One myRAteam member explained her experience with corticosteroids and RA. “I have been on prednisone now for over ten years every day. They alter my dosage depending on the severity of my illness,” she wrote. “At the moment, or since September, I am taking 15 milligrams a day. And yes, it has given me osteoporosis.”
Another member wrote, “I’ve been on prednisone for 18 months and didn’t realize it was doing so much damage. I’ve been diagnosed with osteoporosis, and prednisone doesn’t help. I wasn’t taking calcium or vitamin D.”
Corticosteroids inhibit the absorption of calcium, which is needed for bone formation. Research has indicated that people who take corticosteroids, even in small doses, may benefit from supplements of calcium and vitamin D, which is essential for calcium absorption.
If you take corticosteroids, talk to your rheumatologist about adding calcium and vitamin D to your treatment plan, and be sure you understand proper usage for these supplements, which shouldn’t be taken in excess of the recommended dosage.
People with RA often experience physical limitations due to pain, stiffness, and fatigue, and can be prone to a sedentary lifestyle, which is a risk factor for osteoporosis. Research shows that weight-bearing exercise can preserve bone mass and stimulate the formation of bone in some people with osteoporosis or at risk for developing osteoporosis.
Weight-bearing aerobic exercise, resistance training, and strengthening exercise are especially beneficial to bone health. Although it is common for people with RA to be wary of exercise because they are afraid it may cause a flare, there is no evidence that exercise increases disease activity. Exercise can strengthen bones, increase muscle mass, and improve range of motion and balance to help prevent falls and the risk of osteoporotic fracture.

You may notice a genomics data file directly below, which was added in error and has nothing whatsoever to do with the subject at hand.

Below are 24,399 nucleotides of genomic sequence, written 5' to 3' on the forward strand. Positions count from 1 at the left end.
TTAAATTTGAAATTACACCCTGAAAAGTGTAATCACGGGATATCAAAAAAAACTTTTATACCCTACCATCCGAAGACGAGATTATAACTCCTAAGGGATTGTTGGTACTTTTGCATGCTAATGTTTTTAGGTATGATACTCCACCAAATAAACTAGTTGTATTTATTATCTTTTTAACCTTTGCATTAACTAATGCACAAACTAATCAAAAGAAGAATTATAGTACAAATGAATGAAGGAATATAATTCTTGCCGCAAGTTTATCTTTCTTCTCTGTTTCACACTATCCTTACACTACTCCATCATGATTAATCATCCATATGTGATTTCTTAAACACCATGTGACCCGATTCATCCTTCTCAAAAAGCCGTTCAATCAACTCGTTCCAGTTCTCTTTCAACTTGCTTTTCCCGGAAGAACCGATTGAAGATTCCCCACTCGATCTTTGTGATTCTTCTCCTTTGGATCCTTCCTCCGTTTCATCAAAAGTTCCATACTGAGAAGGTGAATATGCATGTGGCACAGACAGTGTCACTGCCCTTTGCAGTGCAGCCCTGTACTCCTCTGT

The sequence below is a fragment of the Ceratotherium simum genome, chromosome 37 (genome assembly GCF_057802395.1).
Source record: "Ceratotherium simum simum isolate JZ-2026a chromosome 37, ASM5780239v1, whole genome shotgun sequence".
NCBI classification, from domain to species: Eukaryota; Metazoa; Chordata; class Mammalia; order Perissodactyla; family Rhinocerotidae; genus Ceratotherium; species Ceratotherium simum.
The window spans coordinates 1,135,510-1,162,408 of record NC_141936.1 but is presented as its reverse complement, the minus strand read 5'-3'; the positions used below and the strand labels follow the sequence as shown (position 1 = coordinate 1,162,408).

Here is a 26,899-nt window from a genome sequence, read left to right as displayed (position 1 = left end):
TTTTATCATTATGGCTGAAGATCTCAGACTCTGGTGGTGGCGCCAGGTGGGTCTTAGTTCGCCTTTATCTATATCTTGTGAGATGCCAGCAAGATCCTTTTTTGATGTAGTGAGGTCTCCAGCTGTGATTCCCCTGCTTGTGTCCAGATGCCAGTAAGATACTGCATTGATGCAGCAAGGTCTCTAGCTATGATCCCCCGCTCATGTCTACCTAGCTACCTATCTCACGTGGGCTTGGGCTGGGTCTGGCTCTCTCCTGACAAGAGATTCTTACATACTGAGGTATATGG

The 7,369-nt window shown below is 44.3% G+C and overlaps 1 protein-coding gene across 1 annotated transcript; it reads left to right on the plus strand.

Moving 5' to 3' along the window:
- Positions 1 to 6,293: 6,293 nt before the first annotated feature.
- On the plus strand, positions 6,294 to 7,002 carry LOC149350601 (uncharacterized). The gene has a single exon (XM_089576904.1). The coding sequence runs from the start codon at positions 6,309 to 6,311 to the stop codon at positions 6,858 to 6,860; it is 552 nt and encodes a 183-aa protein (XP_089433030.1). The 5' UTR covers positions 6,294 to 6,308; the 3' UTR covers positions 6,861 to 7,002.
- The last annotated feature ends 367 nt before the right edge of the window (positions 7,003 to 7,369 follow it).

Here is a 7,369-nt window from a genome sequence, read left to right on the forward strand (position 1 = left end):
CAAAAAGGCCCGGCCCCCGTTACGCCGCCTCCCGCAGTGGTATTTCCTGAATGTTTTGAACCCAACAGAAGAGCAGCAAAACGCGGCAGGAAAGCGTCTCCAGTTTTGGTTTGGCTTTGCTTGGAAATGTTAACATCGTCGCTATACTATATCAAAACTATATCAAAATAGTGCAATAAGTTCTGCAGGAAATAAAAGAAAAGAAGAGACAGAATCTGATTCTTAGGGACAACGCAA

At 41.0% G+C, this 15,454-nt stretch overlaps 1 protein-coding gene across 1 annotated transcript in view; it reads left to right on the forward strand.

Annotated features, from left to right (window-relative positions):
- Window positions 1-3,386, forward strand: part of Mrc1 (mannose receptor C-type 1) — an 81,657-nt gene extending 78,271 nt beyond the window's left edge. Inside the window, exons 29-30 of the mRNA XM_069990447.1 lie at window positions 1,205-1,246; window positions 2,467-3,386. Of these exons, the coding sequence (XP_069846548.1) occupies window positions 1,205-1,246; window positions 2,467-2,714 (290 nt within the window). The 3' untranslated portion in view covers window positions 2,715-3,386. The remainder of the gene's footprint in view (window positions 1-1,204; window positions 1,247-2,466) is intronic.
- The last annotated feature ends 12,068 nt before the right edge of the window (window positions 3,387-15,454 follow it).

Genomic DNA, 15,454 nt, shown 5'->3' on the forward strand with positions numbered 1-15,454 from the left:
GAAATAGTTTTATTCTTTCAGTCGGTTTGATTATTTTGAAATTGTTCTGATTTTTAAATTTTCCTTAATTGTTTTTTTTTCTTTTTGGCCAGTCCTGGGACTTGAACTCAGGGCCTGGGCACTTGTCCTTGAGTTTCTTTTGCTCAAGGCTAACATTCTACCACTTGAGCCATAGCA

People with RA can work with a physical therapist to determine exercises that are appropriate for your particular condition.
Read more about exercise for people with RA.
Osteoporosis is typically managed with exercise, mineral and vitamin supplements, avoidance of smoking, and little or no alcohol consumption. In more acute cases, treatment may include medication such as bisphosphonates, biologics, or hormone therapy. Newer drugs like Fortio (teriparatide), a synthetic parathyroid hormone, and Prolia (denosumab), a monoclonal antibody, are showing promising results in some people with osteoporosis. Medications for osteoporosis are taken orally, by injection, or administered by infusion, depending on the drug.
Treatment of osteoporosis in people with RA initially aims at reducing RA disease activity to minimize the impact of inflammation on bones. Maintaining your RA treatment plan is important for your bone health. Be sure you are getting regular bone density tests to check for osteoporosis and osteopenia, a condition of weakened bones that can develop into osteoporosis.
A healthy lifestyle that includes regular exercise and physical activity, a well-balanced diet, and techniques for managing stress can help reduce the risk of developing osteoporosis, and help manage the challenges of living with RA and osteoporosis. A healthy lifestyle can also help reduce RA disease activity.
Talk to your rheumatologist about referrals for physical therapists, occupational therapists, nutritionists, or mental health professionals, if you need help managing stress. By working with your health care team and making healthy lifestyle choices, you can reduce the risk of fractures, feel your best, and improve your quality of life.
On myRAteam, the social network for people with rheumatoid arthritis, more than 167,000 members come together to ask questions, give advice, and share their stories with others who understand life with rheumatoid arthritis.
Are you living with rheumatoid arthritis and have questions about osteoporosis? Share your experience in the comments below, or start a conversation by posting on your Activities page.